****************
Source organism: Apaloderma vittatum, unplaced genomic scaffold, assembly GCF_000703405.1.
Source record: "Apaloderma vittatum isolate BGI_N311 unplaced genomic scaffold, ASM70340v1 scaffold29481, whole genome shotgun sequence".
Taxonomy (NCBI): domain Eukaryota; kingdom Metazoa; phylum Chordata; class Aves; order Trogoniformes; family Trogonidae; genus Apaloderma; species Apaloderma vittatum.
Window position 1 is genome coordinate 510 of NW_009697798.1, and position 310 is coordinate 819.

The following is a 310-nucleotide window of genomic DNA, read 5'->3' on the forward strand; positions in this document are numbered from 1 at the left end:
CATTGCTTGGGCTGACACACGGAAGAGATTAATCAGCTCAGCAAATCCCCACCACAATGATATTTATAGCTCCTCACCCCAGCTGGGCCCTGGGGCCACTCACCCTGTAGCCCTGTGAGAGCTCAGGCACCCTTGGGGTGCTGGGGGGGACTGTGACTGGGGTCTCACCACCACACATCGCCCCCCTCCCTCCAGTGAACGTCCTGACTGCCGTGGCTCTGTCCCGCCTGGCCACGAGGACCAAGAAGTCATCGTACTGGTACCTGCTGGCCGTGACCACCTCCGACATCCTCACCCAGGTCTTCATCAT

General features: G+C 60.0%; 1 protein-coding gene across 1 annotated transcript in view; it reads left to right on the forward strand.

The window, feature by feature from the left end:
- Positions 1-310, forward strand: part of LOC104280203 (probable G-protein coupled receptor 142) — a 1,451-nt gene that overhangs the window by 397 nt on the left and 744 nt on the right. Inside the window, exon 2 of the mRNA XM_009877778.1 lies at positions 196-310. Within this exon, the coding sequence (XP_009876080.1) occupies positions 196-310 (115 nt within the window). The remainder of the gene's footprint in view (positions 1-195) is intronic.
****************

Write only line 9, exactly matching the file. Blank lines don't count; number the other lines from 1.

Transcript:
- Positions 1-310, forward strand: part of LOC104280203 (probable G-protein coupled receptor 142) — a 1,451-nt gene that overhangs the window by 397 nt on the left and 744 nt on the right. Inside the window, exon 2 of the mRNA XM_009877778.1 lies at positions 196-310. Within this exon, the coding sequence (XP_009876080.1) occupies positions 196-310 (115 nt within the window). The remainder of the gene's footprint in view (positions 1-195) is intronic.